During the 17th century, the Pointer was initially used to locate hare and not birds, as one might think. The dogs pointed out the game, and then Greyhounds were unleashed to pursue.
During the 18th-century, wing-shooting gained popularity, and that’s when the Pointer earned its place as a proficient bird locator. The perfect hunting dog locates game, specify its location, and remains still until the hunter can get to it; however, that process was rather slow with the old-time flintlock guns.
The earlier Pointer most likely contained in its natural makeup some of the most gifted breeds in existence such as Foxhounds, Bloodhounds, and Greyhounds, and let’s do not forget the old Setting Spaniel.
Different Pointer breeds were developed in different countries. In 1713 after the War of Spanish Succession, British officers returned home with massive boned Spanish Pointers, which they later bred with Italian Pointers to create the breed we know today.
The breed became extremely popular due to an increase in recreational hunting, especially on large estates. The hunter located the birds by cross-referencing the dogs’ points, so they mostly used two dogs.
In the late 19th century, the most prominent breeds on display during dog shows were the Pointer. Actually, it is a fact that the Westminster Kennel Club was organized specifically for this breed.
Today, Pointers remain extremely popular as competitive field trial dogs and recreational hunters; Though, they’re not very popular as pets like other dogs that belong to the Sporting Group.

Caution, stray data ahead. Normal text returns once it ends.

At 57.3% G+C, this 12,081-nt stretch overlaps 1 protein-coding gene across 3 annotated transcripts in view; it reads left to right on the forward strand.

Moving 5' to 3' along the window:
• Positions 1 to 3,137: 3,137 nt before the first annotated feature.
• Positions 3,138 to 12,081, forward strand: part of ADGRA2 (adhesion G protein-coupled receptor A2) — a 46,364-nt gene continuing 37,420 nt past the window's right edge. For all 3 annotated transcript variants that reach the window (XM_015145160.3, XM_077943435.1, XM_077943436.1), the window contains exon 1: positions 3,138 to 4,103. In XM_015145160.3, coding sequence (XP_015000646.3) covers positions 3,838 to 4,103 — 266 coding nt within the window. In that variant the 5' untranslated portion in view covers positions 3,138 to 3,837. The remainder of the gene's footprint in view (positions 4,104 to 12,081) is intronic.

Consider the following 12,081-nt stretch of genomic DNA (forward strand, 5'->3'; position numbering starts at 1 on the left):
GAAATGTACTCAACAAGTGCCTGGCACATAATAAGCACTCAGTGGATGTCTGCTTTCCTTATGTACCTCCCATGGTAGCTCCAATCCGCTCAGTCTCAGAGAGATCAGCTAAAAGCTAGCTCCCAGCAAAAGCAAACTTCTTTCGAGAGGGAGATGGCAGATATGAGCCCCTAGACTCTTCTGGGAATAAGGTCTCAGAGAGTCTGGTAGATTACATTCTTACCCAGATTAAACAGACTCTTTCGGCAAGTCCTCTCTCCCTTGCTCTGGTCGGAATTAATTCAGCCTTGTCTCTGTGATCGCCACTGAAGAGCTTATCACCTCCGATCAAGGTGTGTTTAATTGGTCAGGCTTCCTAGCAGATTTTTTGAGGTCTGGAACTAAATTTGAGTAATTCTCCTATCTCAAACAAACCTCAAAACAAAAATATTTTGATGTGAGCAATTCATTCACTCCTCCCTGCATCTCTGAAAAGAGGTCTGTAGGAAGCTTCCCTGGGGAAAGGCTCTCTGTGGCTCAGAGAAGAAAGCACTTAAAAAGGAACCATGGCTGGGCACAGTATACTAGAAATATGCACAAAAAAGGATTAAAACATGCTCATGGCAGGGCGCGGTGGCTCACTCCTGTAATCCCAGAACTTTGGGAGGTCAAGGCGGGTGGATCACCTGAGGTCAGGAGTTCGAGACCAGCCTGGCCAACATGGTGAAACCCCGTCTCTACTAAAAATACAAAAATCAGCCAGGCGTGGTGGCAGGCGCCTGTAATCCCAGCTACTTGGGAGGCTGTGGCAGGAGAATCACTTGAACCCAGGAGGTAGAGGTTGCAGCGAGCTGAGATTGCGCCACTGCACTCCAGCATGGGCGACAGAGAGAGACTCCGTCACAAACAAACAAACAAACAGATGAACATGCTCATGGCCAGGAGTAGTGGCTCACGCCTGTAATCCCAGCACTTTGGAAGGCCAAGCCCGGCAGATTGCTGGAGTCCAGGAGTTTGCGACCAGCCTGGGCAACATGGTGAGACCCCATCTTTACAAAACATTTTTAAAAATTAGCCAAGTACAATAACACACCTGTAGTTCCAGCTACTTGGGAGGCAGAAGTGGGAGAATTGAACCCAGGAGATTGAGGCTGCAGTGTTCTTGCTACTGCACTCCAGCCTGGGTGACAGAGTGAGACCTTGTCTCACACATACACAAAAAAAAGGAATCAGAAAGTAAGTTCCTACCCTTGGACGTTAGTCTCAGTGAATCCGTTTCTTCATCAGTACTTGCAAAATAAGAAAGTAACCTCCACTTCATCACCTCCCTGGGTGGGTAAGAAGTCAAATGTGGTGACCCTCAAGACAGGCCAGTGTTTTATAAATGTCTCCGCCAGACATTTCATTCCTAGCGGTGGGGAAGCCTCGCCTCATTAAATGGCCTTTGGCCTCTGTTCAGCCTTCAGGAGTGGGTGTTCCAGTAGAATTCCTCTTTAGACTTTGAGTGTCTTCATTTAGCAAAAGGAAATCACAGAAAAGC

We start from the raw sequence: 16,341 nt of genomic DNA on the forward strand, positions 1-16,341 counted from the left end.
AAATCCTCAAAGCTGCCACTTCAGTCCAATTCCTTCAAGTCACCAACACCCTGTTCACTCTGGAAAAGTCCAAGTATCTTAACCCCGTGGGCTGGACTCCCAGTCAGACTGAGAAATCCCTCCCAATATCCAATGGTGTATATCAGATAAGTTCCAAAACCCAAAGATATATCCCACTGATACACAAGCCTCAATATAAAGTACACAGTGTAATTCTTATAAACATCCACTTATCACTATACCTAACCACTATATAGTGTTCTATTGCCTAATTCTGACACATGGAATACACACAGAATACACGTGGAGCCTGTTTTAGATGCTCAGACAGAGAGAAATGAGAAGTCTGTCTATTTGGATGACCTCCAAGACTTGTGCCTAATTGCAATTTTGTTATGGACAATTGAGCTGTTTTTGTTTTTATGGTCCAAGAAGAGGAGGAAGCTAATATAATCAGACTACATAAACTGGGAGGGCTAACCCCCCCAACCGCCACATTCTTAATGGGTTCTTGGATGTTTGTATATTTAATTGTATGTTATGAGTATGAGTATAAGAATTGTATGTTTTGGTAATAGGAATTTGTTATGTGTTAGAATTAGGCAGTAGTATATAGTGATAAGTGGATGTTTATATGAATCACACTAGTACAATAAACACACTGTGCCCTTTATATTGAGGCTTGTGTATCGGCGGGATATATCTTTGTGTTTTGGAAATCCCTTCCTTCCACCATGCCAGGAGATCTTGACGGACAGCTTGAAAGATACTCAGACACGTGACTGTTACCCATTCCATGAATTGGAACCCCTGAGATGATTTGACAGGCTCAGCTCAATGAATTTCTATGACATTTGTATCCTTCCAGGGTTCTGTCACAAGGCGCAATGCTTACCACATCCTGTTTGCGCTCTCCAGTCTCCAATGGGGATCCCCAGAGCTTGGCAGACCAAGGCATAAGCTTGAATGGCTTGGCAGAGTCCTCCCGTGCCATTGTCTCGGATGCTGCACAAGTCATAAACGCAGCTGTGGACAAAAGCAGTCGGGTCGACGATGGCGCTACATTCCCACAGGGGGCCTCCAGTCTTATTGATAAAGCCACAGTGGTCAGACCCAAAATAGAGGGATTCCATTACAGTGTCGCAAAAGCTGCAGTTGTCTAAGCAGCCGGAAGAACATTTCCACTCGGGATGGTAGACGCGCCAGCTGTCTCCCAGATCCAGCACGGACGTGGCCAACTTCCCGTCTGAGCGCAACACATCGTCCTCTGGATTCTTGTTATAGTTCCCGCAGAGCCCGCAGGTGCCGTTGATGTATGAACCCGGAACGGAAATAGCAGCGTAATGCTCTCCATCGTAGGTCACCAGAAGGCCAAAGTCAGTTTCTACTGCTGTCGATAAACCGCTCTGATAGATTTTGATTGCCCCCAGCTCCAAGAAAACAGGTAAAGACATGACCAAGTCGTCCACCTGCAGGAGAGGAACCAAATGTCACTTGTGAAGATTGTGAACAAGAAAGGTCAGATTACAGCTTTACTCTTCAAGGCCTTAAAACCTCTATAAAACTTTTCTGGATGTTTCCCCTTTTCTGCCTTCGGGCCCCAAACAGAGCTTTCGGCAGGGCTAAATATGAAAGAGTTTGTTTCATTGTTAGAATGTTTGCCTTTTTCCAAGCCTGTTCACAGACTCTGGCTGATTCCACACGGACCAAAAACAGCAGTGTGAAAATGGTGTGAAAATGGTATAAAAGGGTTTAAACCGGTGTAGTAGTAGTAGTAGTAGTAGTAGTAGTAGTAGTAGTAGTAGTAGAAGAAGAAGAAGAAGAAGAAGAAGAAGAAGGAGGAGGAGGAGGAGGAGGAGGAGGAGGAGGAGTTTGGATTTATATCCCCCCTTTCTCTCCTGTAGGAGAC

Pointer Breeder Facts
|Energy level||Friendliness toward other pets|
|Exercise requirements||Friendliness toward strangers|
|playfulness||Ease of training|
|affection level||Watchdog ability|
|Friendliness toward dogs||Protection ability|
|Grooming requirements||Cold Tolerance|
- POPULARITY: Uncommon
- FAMILY: Pointer
- ORIGIN: England
- DATE: 1600s
- ORIGINAL ROLE: Pointing
- TODAY’S POSITION: Pointing, pointing filed trials, companion
- OTHER NAME: English Pointer
- WEIGHT: Male: 56 – 76 pounds; Female: 45 – 65 pounds
- HEIGHT: Male: 25 -28 inches; Female: 23 -26 inches
This dog is a mixture of athletic elegance and power with a slender, muscular body, noble head, attentive expression, and a regal carriage. It possesses a smooth and powerful gait. Its head held high and nostrils wide, which enables it to cover a lot of ground, getting birds’ scent from the air.
As the dog walks, its tail lashes from side to side. Its coat is short as well as dense, which gives it a streamlined presence. Additionally, Field type Pointers have a habit of holding their tails erect when on point.
Temperament and Upkeep
The Pointer is not only an excellent bird dog, but it is also a wide-ranging hunter, which means that it can run for hours thanks to its stamina. Therefore, it requires an immense amount of exercise, or it could become frustrating, which leads to destructive tendencies.
Pointers are always on the lookout for birds. Therefore, they’re easily distracted by everyday matters. However, they’re nearly impossible to distract when on point.
Although this dog is gentle and sweet, they’re not recommended for small children because they’re just too energetic and boisterous. This dog comes in both field and show types. However, the field type is mainly smaller and slightly more active.
This dog requires exercise and lots of it. An hour of exercise every day is recommended. However, it does best when it is allowed to hunt. They also find running and searching extremely enjoyable.
This dog will not be happy if forced to stay locked up in a house all day. It needs a home with space to be able to run around outdoors. In contrast, it only requires an occasional brushing when it comes to grooming, which helps to remove dead hair. The field version of this dog tends to be more active. The Pointer is a relatively healthy breed; there are no main health concerns; however, minor health problems to keep an eye out are CHD, cataract, and deafness. This dog’s life span 12 – 15 years.